While standing there running my motor, I reflected on the number of
hand injuries and how easily they happen. And how quickly. The thought
made me rehearse what I'd do if the power came on unexpectedly.
I've been told of four recent incidents that are not yet on the database
but deserve to be shared so that we can all learn. Please contribute to
the database, thought I'd share.
This is the most insidious report I've ever heard. A pilot had his
motor apart in the garage without its cage on. He needed to get to
something and pulled the starter just enough to move the propeller out of
the way. It fired up, going immediately to over half power, lunging
forward and hitting him in the arm, mangling his arm. He was lucky in
being extremely close to
emergency medical services that could get him stabilized and to a
hospital post haste.
He was just moving the propeller to work on something and it roared
You just never expect that. Sometimes you stand out in the field and
have to pull it a bunch of times to start. Then, in the garage, you just want to move the prop and it jumps
to life. Go figure.
An easy solution is pulling the spark plug before moving the prop at
all. But too often it's easy to act without taking the extra time. I've moved the prop
just like this. Hopefully I'll think twice about it now.
A pilot was launching in nil wind. The wing came up and he got running
so fast that he fell, ending up with his hands forward. The paramotor
rode up his back such that the cage top impacted the ground and wound up
slicing two of his fingertips off. They were unable to be reattached.
The solution to this is making sure you are running, feeling some lift
from the wing and fully under control before committing to launch.
That's much easier said than done, of course, since it takes quite a bit
of practice to get to that point of ability. Many pilots, especially in
their early hours, tend to just throttle up and hope for the best.
Obviously killing the motor immediately is important but this accident
shows that doing so may not be either possible or be done quick enough.
The machine had a rigid two-hoop frame so don't think the problem is
limited to flexible cage machines. Certainly more prop clearance is good
but it's not a panacea.
Just recently I was at a high elevation site
with my Blackhawk 172 in nil wind and thought of this accident. My
inflation and run turned out to be slightly downwind so, after getting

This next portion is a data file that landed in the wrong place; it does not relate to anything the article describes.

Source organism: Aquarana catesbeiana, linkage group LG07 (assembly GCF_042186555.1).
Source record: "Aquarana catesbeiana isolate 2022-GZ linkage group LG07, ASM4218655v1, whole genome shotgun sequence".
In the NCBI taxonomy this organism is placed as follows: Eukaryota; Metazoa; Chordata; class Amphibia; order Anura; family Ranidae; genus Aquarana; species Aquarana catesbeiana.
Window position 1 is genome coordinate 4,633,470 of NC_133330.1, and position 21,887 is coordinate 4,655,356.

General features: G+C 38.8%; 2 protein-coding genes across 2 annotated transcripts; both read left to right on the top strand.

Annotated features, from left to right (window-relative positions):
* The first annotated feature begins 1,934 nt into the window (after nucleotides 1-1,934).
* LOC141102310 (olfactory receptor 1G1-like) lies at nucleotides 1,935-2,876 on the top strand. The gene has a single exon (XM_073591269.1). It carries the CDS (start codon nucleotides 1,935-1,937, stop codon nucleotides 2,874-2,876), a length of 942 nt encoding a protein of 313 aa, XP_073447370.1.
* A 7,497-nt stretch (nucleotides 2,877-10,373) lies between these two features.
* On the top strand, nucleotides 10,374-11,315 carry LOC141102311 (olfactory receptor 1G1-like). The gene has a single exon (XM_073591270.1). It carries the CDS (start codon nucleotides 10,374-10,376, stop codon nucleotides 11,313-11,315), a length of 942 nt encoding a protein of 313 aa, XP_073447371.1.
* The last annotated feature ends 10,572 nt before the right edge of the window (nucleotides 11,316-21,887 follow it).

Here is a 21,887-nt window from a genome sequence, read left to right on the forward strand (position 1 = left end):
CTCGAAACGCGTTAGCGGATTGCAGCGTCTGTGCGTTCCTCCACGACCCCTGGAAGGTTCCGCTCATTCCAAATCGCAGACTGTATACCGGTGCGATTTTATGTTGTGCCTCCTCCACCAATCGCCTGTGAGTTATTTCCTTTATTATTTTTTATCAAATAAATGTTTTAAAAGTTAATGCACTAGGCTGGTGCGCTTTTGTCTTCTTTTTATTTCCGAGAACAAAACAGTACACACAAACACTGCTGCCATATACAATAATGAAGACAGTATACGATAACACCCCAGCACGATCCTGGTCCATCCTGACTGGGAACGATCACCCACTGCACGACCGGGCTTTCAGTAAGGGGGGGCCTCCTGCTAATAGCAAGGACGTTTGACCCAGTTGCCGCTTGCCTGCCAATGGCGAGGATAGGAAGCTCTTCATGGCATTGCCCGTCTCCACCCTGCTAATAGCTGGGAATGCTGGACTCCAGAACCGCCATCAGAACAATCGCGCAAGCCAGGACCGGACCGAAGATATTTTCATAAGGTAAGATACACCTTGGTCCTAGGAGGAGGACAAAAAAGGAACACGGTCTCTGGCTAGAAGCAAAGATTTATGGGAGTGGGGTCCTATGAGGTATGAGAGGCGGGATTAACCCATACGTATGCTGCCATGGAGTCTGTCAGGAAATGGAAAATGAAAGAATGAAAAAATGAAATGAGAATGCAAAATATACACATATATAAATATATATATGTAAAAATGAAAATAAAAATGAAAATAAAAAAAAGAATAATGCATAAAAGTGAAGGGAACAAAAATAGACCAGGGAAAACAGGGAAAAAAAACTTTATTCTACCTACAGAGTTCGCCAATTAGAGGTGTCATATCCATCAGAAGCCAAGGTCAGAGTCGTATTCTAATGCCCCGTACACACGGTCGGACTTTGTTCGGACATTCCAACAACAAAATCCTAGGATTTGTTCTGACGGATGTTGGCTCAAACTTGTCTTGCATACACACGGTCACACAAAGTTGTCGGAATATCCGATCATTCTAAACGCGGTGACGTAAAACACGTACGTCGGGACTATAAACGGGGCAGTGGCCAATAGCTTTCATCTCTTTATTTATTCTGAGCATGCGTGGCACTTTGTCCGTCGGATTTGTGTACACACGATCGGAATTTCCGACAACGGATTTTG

the wing up, I was running very fast with little lift from the wing--a
perfect scenario for falling. So I backed off the power to prevent
overrunning my legs, accelerating slowly until I felt lift from the wing
then I powered up enough to lift off.
3. Reaching Back
An experienced pilot was reaching back to turn on his strobe and mis-judged
the distance, hitting the prop. Damage through his glove was relatively
superficial but still required a hospital visit and stitches.
done this same reach before. Be careful!
Starting In A Hurry
OK, this is so common it's regrettably quickly
dismissed. But quickly is the problem. I sympathize here since I
sometimes get out my machine for some forgotten accessory. A phone, a
lens, music, a radio or whatever. That careful preflight is now behind
me and isn't likely repeated. Rather I go back to start the machine,
thinking all is well.
Not so fast.
Did I do a carb check?
The victim of this mishap had
a machine where pulling on the throttle stem caused some RPM increase.
He had gotten in the machine, started it, realized he forgot something,
shut off the motor, went to get his gadget and came back to restart.
When he pulled the cord it went suddendly to half power and caught him
off guard. He had time, though, to carefully put one hand up on the cage
to hold it back while he reached down to hit the kill switch. After
shutting down the motor with some relief he noticed blood running onto
his pants. Looking up revealed a horrible site: his hand was essentially
cut in half. The prop didn't hit his hand in the usual way, rather it
caught on something that motor moved into, like his truck's tailgate,
and caused it to shatter. One exploding projectile got his hand.
acknowledges that he was lucky it wasn't his neck.
Here is another accident example.
We continue to
get these reports and the results are terrible. It's obviously an area
that needs our attention. My observation of paramotor-related hospital
visits is that this is the single greatest cause of serious injuries in
It would obviously be extremely helpful if manufacturers
would build netting/cage structures that are able to keep an open human
palm from reaching the prop at full rated thrust. It is possible! See "A
As always, please contribute incidents reports to the USPPA
database so we can learn from each other's mishaps in order to avoid